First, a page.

Change in Forest Cover with expansion in urbanized area: A case study from Gurugram, India

IJEP 44(2): 137-146 : Vol. 44 Issue. 2 (February 2024)

Vasvi Tyagi1, Santosh Pal Singh1, K.E. Mothi Kumar2 and Maya Kumari1*

1. Amity University Uttar Pradesh, Amity School of Natural Resources and Sustainable Development, Noida – 201 313, Uttar Pradesh, India
2. Haryana Space Application Centre, CCS HAU Campus, Hisar – 125 004, Haryana, India


The progress of mankind necessitates expansion of urbanization. Globalization and liberalization of Indian economy saw unprecedented growth in the ring towns of national capital, Delhi, including Gurugram. It is one of the major industrial towns of the state of Haryana and one of the major software development hubs that hosts major multinational corporations and service providers. Economic growth of the city began in the 1970s with establishment of manufacturing plant of Maruti Suzuki India Limited and later when DLF, the real estate firm, collaborated with General Electric and established its business of outsourcing operations. The city has provided immense growth and business opportunities to entrepreneurs that has led to the population growth and swelling of the city. The growth in urban areas has been assisted by subsequent developmental plans for the expanding city, including Gurugram Developmental Plan (GDP) 2021 of 2007, GDP 2020 of 2011, GDP 2031 of 2012 and Gwal Pahari Developmental Plan of 2010 amended in 2016. While the city is becoming another Silicon Valley with expansion of software and service sector business opportunities, it is also one of the districts of Haryana that has appreciable forest cover on the ridge of Arravalli ranges. The city of Gurugram has fringe of Aravalli on either side of the city. The western ridge originates at the Asola Bhati sanctuary at the border of Delhi and Faridabad and culminates at Sohna-Ballaabhgarh road at Khuntpuri, whereas the western ridge extends from KMP highway at Manesar, running almost parallel to the Alwar road upto Firozpur Jhirka in district Nuh. The Aravallis are majorly covered with forest. These ranges are either protected by the Aravalli notification of 1992 under the Environment Protection Act, 1986 or by notifications under Punjab Land Preservation Act, 1900. The growth spurge has also resulted in the change in forest cover in urban areas, whereas the change in forest cover in rural areas remains majorly unviolated. The present paper analyses the effect of urban plans and changes in forest cover in district Gurugram in the Aravalli ranges.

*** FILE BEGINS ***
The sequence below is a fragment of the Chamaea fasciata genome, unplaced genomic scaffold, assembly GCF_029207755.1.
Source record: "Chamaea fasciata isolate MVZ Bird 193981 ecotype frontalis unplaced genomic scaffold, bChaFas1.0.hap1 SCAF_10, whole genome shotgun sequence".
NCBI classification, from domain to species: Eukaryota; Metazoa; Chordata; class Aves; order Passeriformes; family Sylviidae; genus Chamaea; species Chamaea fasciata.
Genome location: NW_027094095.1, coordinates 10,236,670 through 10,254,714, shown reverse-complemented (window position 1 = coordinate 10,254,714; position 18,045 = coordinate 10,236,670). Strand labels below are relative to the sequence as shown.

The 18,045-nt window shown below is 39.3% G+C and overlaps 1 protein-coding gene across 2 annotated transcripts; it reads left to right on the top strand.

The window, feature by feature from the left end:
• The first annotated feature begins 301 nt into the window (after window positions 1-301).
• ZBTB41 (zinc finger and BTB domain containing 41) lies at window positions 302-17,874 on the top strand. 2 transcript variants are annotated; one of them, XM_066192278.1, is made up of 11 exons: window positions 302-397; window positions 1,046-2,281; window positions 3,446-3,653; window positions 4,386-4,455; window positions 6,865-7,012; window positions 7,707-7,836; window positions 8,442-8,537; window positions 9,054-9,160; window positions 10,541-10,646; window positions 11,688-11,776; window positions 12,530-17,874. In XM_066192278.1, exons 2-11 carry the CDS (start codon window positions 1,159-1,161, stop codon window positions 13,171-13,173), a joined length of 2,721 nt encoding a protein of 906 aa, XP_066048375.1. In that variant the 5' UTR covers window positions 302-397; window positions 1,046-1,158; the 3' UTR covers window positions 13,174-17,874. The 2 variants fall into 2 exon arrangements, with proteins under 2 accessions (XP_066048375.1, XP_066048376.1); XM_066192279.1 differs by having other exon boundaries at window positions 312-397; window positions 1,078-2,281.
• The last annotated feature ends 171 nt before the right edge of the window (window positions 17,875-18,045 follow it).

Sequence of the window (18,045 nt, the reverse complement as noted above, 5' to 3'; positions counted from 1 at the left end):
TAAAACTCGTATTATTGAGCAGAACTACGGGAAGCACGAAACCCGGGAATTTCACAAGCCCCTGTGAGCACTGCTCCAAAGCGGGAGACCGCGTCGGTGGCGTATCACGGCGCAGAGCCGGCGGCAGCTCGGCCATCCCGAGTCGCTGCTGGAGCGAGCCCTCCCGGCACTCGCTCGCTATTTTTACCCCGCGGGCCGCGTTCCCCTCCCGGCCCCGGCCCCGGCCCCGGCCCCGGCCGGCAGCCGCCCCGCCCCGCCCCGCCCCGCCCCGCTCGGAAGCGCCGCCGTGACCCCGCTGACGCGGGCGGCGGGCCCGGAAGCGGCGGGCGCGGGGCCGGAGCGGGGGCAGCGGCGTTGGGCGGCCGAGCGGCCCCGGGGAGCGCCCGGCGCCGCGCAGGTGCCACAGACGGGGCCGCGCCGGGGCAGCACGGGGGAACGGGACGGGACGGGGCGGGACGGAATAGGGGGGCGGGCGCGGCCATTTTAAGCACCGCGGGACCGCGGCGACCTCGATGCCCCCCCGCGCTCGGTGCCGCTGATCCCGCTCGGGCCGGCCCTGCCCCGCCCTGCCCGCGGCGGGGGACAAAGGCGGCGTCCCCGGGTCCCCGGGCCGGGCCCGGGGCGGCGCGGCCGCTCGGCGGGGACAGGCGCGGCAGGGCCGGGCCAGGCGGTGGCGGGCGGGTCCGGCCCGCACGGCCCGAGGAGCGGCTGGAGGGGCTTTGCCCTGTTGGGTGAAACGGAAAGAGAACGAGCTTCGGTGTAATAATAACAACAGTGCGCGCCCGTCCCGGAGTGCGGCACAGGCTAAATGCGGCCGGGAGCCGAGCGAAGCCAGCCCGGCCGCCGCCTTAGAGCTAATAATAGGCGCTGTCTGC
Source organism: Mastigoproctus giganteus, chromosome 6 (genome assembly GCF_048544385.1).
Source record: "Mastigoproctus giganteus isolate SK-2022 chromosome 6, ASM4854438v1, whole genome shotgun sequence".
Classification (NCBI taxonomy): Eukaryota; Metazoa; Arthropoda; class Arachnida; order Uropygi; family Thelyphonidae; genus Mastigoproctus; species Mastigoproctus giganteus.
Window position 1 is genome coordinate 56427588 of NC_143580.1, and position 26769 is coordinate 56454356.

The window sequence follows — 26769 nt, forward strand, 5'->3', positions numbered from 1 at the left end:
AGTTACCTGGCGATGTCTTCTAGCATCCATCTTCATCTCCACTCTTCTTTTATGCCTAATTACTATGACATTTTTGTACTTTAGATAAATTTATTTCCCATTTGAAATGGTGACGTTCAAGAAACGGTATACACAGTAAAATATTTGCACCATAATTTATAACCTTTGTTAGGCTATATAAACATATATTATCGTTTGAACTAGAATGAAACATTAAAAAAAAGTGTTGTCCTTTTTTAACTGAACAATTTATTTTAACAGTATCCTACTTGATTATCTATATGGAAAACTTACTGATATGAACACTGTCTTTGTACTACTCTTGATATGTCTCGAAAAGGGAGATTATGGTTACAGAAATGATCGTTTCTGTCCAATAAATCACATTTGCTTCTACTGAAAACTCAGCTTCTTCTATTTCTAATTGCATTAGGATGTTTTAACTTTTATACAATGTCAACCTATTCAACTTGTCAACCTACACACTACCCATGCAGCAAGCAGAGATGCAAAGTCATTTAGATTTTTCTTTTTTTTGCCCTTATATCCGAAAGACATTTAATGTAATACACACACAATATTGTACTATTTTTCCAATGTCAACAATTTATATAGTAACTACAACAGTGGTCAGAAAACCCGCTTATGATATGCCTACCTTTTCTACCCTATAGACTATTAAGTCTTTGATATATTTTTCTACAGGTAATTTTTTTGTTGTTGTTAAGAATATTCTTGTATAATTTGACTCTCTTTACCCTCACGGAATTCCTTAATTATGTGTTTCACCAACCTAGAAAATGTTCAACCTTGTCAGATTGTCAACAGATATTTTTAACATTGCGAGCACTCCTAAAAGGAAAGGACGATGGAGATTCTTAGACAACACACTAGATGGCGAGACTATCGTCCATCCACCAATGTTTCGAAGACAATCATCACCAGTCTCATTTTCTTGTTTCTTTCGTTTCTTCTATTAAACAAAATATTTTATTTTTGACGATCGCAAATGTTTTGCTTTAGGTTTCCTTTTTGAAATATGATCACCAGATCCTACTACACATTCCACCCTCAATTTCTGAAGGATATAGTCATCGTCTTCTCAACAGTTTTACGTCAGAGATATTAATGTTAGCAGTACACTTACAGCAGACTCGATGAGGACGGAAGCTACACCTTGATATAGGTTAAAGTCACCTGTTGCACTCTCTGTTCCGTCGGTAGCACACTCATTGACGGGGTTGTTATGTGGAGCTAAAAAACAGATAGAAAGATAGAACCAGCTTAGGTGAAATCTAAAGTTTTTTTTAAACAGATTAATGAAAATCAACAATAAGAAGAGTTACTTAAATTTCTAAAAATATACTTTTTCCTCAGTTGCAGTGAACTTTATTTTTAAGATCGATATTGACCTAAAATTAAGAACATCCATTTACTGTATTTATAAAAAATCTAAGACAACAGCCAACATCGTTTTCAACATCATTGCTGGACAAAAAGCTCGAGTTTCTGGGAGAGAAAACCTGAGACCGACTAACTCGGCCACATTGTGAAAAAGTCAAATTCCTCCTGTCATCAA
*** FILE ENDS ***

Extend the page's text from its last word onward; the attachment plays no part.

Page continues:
Forest statutes, Gurugram, Urban development plans, Forest cover change, Punjab Land Preservation Act, Aravalli notification, Aravalli ranges, Urbanization


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